- - Monday, July 10, 2017

ANALYSIS/OPINION:

Republicans pretend that they are powerless to do more about the great ship Obamacare than to change the fuel on which it runs and rearrange its deck chairs — never mind to sink it. Because they lack 60 votes to stop “unlimited debate,” they claim to be unable to vote even on whether to allow health insurance to be sold across state lines. They pretend to believe that fidelity to unlimited debate in the Senate trumps the importance of our health care system. But the reason why they prop up Obamacare rather than tear it down is that they are even more beholden to the insurance companies and hospital chains than the Democrats who passed it in the first place.

Neither the filibuster nor the requirement of 60 votes to “cloture” it prevents voting and passing anything that a majority wishes to pass. Moreover, Senate rules can be made or changed by simple majorities. In practical terms, even without “cloture,” a minority’s protracted talk cannot stop a determined majority from voting. Potential filibusterers learned long ago that talking nonsense to hold the floor day and night for weeks on end breaks them physically and discredits them politically. But the main reason why no one has tried a real filibuster for more than a half-century is that, in 1970, the Senate adopted a “two track” procedure, by which once a bill fails to gain enough votes to impose cloture (since 1975 that number has been 60) the Senate simply goes on to other business. This has resulted in countless bills having been effectively filibustered to death without a word having being spoken, without anyone having incurred any effort or risk. This, the avoidance of votes on risky, controversial matters — not any commitment to extended debate — is what senators of both parties find so attractive about the modern “virtual filibuster.”

If Republicans were serious about voting on any provision regarding health care, or anything else, they would not have to bother eliminating the filibuster. It would be enough to dare opponents actually to wage real ones — complete with minority senators babbling and majority senators sleeping on cots ready to answer quorum calls.

Real filibusters advertise the minority’s fatal political liability: refusal to confront the questions at hand. Because holding the floor to the exclusion of the majority makes it impossible to confute the majority, “extended debate” refutes no one and persuades no one. As the minority filibusters with scattershot or nonsense, the majority can repeat demands for roll-call votes to decide on matters at hand.

Today however, Republicans are even more unwilling than Democrats to take responsibility for basic choices. The Democrats’ Obamcare made health insurance companies into public utilities. This is what the companies wanted. Republicans had joined them in working out similar schemes (see the Heritage Foundation plan Romney-care in Massachusetts) and resented being left out of the action. But whereas Republicans regarded the companies as permanent stewards of health-care-as-public-utility, Democrats viewed them as temporary administrators of rules designed to evolve into a “single payer” system of socialist medicine.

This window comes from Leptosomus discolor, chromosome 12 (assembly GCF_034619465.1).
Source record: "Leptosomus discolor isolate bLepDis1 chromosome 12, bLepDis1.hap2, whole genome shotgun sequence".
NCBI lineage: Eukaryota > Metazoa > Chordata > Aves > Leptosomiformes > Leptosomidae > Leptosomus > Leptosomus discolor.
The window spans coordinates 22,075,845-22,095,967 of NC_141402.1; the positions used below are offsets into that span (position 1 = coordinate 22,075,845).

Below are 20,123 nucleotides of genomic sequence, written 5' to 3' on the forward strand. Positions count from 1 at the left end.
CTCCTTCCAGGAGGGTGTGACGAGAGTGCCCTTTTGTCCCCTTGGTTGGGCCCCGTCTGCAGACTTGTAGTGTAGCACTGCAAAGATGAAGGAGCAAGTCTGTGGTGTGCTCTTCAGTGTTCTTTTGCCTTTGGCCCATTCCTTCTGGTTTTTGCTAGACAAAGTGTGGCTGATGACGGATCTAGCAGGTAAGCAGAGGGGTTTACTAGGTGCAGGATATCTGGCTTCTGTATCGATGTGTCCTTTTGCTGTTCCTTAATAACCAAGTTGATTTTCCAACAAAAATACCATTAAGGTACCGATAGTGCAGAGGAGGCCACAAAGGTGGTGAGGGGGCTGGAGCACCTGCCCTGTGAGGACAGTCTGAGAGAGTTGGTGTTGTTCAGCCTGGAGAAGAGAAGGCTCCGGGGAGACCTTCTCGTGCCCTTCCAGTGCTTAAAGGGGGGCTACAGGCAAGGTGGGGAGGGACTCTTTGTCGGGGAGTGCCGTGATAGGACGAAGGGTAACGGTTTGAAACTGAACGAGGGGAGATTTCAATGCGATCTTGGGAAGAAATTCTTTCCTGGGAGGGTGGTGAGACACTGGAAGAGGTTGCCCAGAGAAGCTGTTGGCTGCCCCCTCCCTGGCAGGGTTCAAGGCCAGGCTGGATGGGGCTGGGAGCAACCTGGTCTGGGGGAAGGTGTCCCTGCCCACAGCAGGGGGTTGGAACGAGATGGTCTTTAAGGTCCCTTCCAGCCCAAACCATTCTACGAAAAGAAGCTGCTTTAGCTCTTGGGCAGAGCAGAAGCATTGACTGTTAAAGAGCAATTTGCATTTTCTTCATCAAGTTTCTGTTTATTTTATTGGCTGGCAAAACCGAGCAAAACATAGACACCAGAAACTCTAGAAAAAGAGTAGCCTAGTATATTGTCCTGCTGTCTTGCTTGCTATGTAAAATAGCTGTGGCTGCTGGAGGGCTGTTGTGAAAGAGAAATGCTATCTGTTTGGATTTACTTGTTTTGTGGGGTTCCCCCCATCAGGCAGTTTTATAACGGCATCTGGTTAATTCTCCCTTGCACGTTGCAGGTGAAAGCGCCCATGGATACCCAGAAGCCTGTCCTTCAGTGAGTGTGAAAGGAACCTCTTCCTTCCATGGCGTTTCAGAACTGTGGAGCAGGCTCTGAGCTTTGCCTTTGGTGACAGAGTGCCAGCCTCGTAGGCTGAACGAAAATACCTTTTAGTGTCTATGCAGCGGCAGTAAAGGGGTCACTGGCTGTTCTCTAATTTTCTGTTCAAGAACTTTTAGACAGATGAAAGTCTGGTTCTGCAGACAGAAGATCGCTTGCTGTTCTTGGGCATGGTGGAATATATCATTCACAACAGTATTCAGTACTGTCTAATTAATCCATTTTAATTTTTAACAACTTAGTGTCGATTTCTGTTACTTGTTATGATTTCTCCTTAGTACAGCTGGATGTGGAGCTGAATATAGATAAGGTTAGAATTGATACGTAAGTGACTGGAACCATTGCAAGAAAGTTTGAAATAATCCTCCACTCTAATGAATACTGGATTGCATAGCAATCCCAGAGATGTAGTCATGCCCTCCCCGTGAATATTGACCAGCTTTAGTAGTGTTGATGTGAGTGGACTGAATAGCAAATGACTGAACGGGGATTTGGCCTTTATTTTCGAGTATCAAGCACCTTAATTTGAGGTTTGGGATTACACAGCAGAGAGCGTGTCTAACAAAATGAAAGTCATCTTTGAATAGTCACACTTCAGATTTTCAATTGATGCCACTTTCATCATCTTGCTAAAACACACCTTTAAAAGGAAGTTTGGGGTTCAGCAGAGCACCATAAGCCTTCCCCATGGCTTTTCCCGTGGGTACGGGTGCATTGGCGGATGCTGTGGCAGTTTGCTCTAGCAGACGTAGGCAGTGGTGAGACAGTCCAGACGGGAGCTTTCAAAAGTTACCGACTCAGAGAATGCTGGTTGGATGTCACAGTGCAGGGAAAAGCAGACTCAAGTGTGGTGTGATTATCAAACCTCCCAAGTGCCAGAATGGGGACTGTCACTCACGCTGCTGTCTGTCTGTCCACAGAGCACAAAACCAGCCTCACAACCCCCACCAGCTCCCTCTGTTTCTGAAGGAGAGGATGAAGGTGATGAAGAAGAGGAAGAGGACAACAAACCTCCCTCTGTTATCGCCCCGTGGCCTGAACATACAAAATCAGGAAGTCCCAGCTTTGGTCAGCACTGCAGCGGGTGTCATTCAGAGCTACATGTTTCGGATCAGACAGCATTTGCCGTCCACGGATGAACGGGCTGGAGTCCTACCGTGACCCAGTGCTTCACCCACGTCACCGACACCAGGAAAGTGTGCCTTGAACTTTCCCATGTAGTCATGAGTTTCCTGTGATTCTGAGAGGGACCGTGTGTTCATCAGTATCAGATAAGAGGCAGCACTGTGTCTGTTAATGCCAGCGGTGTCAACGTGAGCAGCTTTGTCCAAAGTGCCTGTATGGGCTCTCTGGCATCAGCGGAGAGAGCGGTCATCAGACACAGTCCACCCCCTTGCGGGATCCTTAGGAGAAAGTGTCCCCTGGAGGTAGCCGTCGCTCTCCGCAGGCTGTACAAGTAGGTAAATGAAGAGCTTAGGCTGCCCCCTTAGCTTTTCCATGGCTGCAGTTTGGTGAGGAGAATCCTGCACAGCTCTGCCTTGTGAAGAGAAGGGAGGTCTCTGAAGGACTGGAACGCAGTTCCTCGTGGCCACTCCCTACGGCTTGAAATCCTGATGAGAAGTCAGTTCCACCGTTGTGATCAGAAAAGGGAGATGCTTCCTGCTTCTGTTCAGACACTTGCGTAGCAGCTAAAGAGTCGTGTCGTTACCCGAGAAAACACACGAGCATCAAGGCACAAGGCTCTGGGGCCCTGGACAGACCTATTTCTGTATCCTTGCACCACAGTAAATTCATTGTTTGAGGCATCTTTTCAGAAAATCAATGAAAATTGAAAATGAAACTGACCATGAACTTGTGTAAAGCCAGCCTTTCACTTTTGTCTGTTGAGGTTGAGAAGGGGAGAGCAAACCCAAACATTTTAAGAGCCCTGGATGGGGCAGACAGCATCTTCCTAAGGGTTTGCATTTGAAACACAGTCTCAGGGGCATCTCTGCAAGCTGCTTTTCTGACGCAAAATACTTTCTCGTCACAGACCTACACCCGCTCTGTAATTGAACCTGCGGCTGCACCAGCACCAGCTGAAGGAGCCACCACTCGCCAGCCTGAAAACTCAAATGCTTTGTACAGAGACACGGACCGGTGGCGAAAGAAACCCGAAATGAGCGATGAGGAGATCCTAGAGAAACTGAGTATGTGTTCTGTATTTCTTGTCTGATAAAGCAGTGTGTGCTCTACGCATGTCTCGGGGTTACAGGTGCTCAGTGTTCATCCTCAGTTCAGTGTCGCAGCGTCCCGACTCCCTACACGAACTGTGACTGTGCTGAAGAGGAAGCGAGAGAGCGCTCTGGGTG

As Obamacare brought grief, Republicans fed on public hate for it during four election cycles. Today, they seem stuck with their original commitment to the health of the health insurance industry — as if maintaining the companies as public utilities and passing taxpayer money through them to lower patient out-of-pocket costs were a step toward freedom rather than another step toward socialism. The polls show that fewer that one in five voters approve of the Republican plans. That is why open debates on what to do about health care is the last thing on earth Republicans want.

Blaming “Senate rules” diverts attention from the basic choice that most Republicans made long ago to service the very groups that supported Obamacare: insurance companies and hospital administrators anxious for predictable streams of income. That is why, rhetoric about competition and freedom notwithstanding, Republican majorities in 2017-18 are no more disposed than were Republican majorities in 2005-07 to allow Americans to purchase any plan offered by any company certified in any state. Doing that today would cut virtually all of Obamacare’s Gordian knots. But each and every one of those complex rules means money for corporate constituents. Competition is what they don’t want.

The Republican Party bets that pretense of commitment to Senate rules will cover the reality of broken promises.

• Angelo M. Codevilla is professor emeritus of international relations at Boston University.

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